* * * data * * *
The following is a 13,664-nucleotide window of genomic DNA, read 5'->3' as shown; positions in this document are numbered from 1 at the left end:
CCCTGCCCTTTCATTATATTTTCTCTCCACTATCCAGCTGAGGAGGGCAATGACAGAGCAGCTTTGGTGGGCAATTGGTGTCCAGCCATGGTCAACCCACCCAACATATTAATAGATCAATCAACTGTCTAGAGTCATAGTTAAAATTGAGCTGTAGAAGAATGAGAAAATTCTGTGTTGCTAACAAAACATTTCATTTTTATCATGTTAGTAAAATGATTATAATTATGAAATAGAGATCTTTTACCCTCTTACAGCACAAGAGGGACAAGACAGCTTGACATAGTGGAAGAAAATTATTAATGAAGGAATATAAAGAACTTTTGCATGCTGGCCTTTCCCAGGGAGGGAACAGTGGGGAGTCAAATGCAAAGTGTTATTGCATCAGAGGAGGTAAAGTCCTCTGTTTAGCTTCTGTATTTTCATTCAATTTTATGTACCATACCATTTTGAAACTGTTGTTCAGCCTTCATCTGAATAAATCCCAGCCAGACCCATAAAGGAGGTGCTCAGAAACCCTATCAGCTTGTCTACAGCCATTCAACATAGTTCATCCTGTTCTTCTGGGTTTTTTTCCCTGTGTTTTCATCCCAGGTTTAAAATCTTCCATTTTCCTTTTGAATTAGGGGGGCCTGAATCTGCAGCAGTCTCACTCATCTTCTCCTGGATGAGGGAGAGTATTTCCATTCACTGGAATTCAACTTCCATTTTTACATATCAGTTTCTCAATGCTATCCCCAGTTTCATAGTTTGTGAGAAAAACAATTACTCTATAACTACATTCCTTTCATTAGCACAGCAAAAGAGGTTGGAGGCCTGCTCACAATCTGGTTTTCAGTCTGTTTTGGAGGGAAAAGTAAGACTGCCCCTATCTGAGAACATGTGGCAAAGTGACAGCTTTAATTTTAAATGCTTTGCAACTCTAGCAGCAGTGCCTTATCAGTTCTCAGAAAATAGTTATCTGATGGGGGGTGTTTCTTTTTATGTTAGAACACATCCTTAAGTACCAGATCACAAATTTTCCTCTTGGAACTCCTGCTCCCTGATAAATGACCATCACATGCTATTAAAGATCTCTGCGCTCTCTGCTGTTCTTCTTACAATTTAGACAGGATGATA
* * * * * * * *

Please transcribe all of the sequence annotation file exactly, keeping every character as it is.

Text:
The following is a 13,664-nucleotide window of genomic DNA, read 5'->3' as shown; positions in this document are numbered from 1 at the left end:
CCCTGCCCTTTCATTATATTTTCTCTCCACTATCCAGCTGAGGAGGGCAATGACAGAGCAGCTTTGGTGGGCAATTGGTGTCCAGCCATGGTCAACCCACCCAACATATTAATAGATCAATCAACTGTCTAGAGTCATAGTTAAAATTGAGCTGTAGAAGAATGAGAAAATTCTGTGTTGCTAACAAAACATTTCATTTTTATCATGTTAGTAAAATGATTATAATTATGAAATAGAGATCTTTTACCCTCTTACAGCACAAGAGGGACAAGACAGCTTGACATAGTGGAAGAAAATTATTAATGAAGGAATATAAAGAACTTTTGCATGCTGGCCTTTCCCAGGGAGGGAACAGTGGGGAGTCAAATGCAAAGTGTTATTGCATCAGAGGAGGTAAAGTCCTCTGTTTAGCTTCTGTATTTTCATTCAATTTTATGTACCATACCATTTTGAAACTGTTGTTCAGCCTTCATCTGAATAAATCCCAGCCAGACCCATAAAGGAGGTGCTCAGAAACCCTATCAGCTTGTCTACAGCCATTCAACATAGTTCATCCTGTTCTTCTGGGTTTTTTTCCCTGTGTTTTCATCCCAGGTTTAAAATCTTCCATTTTCCTTTTGAATTAGGGGGGCCTGAATCTGCAGCAGTCTCACTCATCTTCTCCTGGATGAGGGAGAGTATTTCCATTCACTGGAATTCAACTTCCATTTTTACATATCAGTTTCTCAATGCTATCCCCAGTTTCATAGTTTGTGAGAAAAACAATTACTCTATAACTACATTCCTTTCATTAGCACAGCAAAAGAGGTTGGAGGCCTGCTCACAATCTGGTTTTCAGTCTGTTTTGGAGGGAAAAGTAAGACTGCCCCTATCTGAGAACATGTGGCAAAGTGACAGCTTTAATTTTAAATGCTTTGCAACTCTAGCAGCAGTGCCTTATCAGTTCTCAGAAAATAGTTATCTGATGGGGGGTGTTTCTTTTTATGTTAGAACACATCCTTAAGTACCAGATCACAAATTTTCCTCTTGGAACTCCTGCTCCCTGATAAATGACCATCACATGCTATTAAAGATCTCTGCGCTCTCTGCTGTTCTTCTTACAATTTAGACAGGATGATA